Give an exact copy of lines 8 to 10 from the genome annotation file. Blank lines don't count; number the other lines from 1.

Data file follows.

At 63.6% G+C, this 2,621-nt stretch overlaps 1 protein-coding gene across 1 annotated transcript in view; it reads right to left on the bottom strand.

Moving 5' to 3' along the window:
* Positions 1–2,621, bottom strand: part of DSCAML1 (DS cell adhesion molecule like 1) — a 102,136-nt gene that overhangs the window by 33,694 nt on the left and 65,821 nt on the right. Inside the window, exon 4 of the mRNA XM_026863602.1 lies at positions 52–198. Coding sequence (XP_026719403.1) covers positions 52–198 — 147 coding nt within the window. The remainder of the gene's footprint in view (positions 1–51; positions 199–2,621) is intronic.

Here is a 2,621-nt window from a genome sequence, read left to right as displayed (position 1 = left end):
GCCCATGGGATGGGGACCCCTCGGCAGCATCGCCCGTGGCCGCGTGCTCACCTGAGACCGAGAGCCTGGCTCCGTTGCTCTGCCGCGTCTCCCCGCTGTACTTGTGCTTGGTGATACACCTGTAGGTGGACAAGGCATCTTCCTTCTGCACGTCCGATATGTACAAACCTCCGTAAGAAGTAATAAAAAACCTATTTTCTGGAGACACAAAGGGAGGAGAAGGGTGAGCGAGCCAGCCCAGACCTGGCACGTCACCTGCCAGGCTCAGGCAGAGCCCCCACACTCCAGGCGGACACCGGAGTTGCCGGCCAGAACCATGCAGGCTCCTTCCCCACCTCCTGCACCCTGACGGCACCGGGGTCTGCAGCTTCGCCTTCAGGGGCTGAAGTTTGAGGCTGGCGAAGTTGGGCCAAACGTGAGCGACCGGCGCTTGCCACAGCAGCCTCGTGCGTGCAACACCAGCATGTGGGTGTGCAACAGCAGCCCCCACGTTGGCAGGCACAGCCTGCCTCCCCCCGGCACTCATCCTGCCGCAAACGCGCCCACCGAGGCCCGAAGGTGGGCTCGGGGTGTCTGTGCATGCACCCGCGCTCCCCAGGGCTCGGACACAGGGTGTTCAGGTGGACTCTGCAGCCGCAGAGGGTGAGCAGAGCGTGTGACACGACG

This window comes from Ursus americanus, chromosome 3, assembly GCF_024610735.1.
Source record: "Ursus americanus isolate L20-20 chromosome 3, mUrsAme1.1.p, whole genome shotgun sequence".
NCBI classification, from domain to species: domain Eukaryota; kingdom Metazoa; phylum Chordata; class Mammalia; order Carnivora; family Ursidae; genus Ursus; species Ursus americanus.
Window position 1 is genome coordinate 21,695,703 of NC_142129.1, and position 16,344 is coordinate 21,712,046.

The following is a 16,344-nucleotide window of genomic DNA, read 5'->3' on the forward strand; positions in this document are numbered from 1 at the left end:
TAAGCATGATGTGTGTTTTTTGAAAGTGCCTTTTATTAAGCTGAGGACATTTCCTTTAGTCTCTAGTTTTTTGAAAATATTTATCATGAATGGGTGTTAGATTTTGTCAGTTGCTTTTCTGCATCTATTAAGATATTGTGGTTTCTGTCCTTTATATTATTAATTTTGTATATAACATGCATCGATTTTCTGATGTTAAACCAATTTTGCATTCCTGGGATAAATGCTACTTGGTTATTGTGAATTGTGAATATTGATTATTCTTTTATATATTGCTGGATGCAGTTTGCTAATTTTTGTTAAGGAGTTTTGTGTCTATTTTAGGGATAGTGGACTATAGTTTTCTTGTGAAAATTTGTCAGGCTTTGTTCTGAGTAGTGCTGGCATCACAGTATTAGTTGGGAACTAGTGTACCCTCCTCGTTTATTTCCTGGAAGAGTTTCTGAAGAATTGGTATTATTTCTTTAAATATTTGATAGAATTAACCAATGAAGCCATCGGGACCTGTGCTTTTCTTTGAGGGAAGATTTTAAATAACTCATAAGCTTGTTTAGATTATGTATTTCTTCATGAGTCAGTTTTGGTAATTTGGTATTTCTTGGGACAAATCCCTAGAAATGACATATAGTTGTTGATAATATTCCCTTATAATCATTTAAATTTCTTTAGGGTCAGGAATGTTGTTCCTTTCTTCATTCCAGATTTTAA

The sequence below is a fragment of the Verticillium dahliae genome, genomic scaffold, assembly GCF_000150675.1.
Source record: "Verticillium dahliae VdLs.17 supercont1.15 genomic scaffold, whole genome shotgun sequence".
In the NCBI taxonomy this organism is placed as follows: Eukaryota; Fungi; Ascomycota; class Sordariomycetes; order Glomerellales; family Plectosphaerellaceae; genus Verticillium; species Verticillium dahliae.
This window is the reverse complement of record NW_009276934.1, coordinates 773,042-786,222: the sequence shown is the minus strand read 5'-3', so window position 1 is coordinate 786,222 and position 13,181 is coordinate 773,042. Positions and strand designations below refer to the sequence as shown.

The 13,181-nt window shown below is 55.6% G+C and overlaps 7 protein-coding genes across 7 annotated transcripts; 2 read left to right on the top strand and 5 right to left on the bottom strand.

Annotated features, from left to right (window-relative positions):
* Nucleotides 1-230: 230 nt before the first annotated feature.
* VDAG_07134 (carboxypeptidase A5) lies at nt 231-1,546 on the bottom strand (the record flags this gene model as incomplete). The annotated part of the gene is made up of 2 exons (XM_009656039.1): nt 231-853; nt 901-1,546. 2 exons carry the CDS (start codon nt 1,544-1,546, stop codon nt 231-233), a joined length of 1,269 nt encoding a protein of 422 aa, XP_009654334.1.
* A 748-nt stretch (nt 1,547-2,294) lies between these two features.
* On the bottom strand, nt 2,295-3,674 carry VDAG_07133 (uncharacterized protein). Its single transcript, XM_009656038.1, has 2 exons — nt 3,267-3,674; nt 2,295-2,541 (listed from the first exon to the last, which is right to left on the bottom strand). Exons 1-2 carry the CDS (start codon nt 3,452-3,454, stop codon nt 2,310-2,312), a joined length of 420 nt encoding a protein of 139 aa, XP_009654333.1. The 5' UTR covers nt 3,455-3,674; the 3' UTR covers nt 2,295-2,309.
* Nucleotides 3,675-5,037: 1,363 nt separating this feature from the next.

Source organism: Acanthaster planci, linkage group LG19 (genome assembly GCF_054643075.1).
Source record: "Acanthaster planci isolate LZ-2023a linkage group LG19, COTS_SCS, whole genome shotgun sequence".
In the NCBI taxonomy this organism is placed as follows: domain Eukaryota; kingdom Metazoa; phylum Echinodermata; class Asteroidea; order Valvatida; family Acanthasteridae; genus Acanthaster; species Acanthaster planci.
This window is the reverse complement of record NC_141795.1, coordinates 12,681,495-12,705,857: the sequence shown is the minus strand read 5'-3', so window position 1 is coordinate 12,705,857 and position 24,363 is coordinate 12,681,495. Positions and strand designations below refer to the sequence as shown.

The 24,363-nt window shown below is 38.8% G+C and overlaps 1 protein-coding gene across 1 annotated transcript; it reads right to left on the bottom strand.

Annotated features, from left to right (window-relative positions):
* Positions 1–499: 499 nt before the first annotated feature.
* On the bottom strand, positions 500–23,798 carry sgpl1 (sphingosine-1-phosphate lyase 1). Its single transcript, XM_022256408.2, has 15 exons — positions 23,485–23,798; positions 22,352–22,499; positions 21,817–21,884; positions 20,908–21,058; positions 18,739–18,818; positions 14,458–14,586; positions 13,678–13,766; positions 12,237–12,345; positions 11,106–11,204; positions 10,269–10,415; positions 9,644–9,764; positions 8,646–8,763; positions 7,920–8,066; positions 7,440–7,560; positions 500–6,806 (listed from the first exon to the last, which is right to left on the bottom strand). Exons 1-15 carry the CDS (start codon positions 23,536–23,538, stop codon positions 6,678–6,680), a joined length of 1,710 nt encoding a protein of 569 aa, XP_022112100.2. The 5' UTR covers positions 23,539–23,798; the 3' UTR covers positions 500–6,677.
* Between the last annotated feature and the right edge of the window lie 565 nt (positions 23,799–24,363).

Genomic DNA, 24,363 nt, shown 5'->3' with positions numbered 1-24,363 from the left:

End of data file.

NCBI classification, from domain to species: domain Eukaryota; kingdom Metazoa; phylum Chordata; class Mammalia; order Carnivora; family Ursidae; genus Ursus; species Ursus americanus.
Window position 1 is genome coordinate 21,695,703 of NC_142129.1, and position 16,344 is coordinate 21,712,046.

The following is a 16,344-nucleotide window of genomic DNA, read 5'->3' on the forward strand; positions in this document are numbered from 1 at the left end: